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Published Journaling Essay

2015 words - 9 pages

Most Americans, at one point or another in their lives, owned some sort of journal or diary or personal notebook. Celebrated American author and journalist Joan Didion, in her essay entitled “On Keeping a Notebook” comments: “We are not talking here about the kind of notebook that is patently for public consumption, a structural conceit for binding together a series of graceful pensees; we are talking about something private, about bits of the mind” (Didion 3). Regardless of appearance (pink sparkles or dark leather), identity of owner (philosophical college student or love-sick, pre-pubescent female), or frequency of use (daily or ‘no idea where that thing is’), journals hold value. They ...view middle of the document...

Through the journal, the author can transcribe events any way he or she chooses. A journal cannot recognize truth. It neither encourages nor discourages honesty. It does not demand evidence, multiple witnesses, or accuracy. One’s own words are the only requirements.
Are Woody Allen and James Thurber’s respective essays, “Random Reflections of a Second Rate-Mind” and “University Days” merely diary entries? Are they purely individual thoughts and inventions that harbor no universal meaning nor truth, so therefore can they be rejected without a second though? Upon first glance, the reader may think so. The essays do not seem to be particularly structured or intentional. The anecdotes appear sporadic and unrelated. But upon closer inspection, the reader recognizes that Thurber and Allen adopt a journal-esque writing style by the use of relaxed diction and comical tone to provide a deliberately casual atmosphere. This casual atmosphere, the result of this journaling technique, emphasizes through sharp contrast the serious, rather dismal, and devastating theses proposed by the individual authors.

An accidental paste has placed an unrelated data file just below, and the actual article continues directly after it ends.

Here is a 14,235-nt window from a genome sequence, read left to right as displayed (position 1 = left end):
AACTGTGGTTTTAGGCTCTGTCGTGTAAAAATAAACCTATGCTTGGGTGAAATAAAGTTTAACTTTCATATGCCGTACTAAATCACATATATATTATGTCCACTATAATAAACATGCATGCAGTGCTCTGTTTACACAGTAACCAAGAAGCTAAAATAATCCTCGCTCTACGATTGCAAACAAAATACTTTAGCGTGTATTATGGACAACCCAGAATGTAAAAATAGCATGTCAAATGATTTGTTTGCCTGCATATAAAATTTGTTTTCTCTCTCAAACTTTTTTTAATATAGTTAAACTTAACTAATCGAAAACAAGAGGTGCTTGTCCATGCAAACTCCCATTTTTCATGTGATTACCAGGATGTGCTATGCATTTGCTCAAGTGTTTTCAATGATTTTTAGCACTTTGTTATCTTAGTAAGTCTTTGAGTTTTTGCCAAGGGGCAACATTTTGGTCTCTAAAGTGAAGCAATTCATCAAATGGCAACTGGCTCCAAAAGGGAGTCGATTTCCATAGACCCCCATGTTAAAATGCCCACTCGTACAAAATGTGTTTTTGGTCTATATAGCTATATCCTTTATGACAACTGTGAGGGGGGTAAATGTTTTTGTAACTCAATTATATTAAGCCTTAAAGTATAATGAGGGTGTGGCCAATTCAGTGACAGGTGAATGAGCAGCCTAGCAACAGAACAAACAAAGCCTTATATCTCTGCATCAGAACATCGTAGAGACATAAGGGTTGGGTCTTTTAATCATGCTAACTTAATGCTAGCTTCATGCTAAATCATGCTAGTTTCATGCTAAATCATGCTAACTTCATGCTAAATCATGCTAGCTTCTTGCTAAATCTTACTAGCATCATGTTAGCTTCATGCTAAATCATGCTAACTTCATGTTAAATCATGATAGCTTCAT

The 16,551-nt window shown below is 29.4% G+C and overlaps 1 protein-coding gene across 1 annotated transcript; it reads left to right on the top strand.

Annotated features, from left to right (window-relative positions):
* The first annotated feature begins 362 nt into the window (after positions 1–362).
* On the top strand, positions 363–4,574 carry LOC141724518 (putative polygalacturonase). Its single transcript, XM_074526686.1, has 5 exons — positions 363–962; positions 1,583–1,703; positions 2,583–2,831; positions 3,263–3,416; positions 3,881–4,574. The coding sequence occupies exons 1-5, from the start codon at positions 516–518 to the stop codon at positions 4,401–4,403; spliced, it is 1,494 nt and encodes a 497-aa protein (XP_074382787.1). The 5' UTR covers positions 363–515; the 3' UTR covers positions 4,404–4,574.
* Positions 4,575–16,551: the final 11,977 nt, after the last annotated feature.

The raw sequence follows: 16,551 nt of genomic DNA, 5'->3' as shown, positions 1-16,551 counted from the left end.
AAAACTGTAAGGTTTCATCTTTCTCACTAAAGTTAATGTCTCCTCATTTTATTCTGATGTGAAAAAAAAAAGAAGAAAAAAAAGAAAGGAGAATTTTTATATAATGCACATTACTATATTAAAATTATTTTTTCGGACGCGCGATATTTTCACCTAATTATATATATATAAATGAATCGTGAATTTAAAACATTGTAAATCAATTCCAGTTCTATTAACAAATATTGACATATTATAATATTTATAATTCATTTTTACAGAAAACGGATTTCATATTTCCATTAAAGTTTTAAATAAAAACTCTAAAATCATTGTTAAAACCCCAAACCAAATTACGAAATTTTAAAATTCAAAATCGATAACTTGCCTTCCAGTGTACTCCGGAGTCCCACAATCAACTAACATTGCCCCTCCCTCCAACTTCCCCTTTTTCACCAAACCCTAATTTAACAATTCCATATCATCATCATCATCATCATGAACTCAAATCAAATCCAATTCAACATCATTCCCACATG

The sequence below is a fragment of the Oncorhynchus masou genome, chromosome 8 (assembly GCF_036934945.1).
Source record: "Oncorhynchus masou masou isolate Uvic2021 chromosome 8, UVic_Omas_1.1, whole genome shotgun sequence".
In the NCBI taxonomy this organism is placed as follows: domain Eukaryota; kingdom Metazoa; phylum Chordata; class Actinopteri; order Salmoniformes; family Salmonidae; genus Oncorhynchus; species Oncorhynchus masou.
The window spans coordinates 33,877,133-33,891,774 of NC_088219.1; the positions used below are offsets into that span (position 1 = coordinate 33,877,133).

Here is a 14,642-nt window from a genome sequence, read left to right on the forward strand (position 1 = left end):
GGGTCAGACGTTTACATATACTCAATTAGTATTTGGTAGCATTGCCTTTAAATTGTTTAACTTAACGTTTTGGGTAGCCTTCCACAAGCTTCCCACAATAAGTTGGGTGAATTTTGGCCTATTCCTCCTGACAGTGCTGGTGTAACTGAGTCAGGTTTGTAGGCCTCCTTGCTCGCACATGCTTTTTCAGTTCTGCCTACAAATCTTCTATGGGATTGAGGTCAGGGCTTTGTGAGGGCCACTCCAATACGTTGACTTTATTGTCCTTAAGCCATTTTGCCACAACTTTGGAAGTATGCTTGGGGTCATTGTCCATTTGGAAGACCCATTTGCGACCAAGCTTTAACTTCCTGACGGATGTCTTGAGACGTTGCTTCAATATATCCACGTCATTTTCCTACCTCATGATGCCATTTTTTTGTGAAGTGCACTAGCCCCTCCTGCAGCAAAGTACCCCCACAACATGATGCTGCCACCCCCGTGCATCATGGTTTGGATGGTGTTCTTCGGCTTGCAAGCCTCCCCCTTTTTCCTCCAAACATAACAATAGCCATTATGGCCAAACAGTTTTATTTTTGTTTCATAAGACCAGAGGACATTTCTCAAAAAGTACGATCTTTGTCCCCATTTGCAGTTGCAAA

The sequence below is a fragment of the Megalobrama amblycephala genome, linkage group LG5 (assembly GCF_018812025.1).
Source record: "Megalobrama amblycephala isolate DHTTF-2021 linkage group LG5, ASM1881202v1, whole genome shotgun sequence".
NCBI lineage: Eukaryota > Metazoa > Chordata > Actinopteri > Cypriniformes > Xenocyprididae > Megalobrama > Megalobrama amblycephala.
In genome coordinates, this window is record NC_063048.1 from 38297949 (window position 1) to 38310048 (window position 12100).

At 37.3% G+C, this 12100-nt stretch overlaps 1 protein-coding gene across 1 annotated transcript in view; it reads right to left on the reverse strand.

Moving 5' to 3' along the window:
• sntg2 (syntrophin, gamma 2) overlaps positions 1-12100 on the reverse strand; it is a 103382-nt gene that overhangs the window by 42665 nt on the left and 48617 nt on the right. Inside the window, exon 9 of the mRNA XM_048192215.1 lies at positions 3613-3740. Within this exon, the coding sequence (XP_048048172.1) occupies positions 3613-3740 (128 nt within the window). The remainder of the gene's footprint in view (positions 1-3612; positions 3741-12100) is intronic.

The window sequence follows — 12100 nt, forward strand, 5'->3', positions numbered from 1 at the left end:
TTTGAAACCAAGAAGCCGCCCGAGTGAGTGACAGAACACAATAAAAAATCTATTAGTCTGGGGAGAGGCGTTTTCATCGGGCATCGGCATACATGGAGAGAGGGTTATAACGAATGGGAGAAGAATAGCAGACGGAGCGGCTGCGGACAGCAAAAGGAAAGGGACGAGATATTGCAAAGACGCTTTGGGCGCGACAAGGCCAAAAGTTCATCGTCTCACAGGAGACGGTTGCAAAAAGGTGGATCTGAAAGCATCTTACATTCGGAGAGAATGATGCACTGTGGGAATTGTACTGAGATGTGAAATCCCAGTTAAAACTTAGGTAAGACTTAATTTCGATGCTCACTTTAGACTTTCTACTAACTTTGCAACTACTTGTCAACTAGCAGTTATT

In his book Process, Form, and Substance: A Rhetoric for Advanced Writers, Richard M. Coe writes of tone: “It gives readers a sense of the writer as person. Your readers’ sense of who you are – and thus of whether they ought to trust you, believe what you say, respect your conclusions -- depends very much on the stylistic choices you make” (Coe 207). As early as his title, “Random Reflections of a Second-Rate Mind,” Woody Allen attempts to convince his readership that his writings are nothing more than personal considerations and therefore not to be taken seriously. He does this through diction and tone.
Allan’s diction directly contributes to the offhand and familiar atmosphere of his essay. His choice of verbs peppered throughout the paper, such as “gutted and muttering,” “off and running,” “pandering” and “waffling,” make his piece witty and informal (Allen 653 – 657). Phrases such as “emaciated zombie” and “mindless sybarite” to describe Holocaust survivors and Adam from the Garden of Eden are examples of hyperbole (Allen 652; 654). Choppy asyndeton sentences such as “But she did it anyway. But why? To see what?”, “Talk about cognitive dissonance!” and “How they misunderstood me!” also contribute to the conversational style. “We’re talking here…,” “After all, you know…,” “What could be more awful than, say…,” “Incidentally, I’m well aware…,” “…despite what my Uncle Max says,” and “So what was my point before I digressed? Oh …,” (653) are vernacular phrases never to be found in an academic paper (652-655).
Allen’s comic, conversational, and exaggerated diction parallel his tone. Employing polysyndeton sentences, Allen builds the momentum of his anecdotes to his amplify his point. He writes as if he rushed across town to inform his reader something very important and blurted everything out all at one. For example, in his story of playing dreidel as a...

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